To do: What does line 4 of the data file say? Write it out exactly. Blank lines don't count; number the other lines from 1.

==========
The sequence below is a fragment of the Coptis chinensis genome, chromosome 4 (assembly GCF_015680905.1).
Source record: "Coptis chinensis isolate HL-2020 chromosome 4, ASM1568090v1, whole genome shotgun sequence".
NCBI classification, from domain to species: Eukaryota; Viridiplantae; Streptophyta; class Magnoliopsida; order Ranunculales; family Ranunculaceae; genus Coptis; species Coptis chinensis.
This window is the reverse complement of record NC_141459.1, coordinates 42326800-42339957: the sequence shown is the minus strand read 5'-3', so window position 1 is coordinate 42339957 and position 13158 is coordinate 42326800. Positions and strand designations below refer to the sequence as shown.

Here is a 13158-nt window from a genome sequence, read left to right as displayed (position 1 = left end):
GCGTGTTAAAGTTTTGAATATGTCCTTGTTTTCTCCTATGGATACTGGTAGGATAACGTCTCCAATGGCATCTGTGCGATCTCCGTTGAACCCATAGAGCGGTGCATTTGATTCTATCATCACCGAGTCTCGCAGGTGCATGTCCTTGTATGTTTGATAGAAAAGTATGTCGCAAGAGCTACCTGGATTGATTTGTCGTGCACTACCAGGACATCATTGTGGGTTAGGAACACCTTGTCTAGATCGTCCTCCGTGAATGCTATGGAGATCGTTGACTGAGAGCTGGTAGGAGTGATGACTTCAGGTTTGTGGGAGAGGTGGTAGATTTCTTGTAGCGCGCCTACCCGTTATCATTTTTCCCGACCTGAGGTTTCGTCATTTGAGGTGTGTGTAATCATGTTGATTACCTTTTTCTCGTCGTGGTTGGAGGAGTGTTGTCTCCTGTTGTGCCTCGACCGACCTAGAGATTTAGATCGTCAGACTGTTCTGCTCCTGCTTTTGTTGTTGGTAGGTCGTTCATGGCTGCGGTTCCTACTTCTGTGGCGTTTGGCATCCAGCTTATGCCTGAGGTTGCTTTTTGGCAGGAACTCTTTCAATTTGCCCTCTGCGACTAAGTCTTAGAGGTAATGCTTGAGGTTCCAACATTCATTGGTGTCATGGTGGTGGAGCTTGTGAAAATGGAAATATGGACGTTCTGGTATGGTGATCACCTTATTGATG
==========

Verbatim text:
This window is the reverse complement of record NC_141459.1, coordinates 42326800-42339957: the sequence shown is the minus strand read 5'-3', so window position 1 is coordinate 42339957 and position 13158 is coordinate 42326800. Positions and strand designations below refer to the sequence as shown.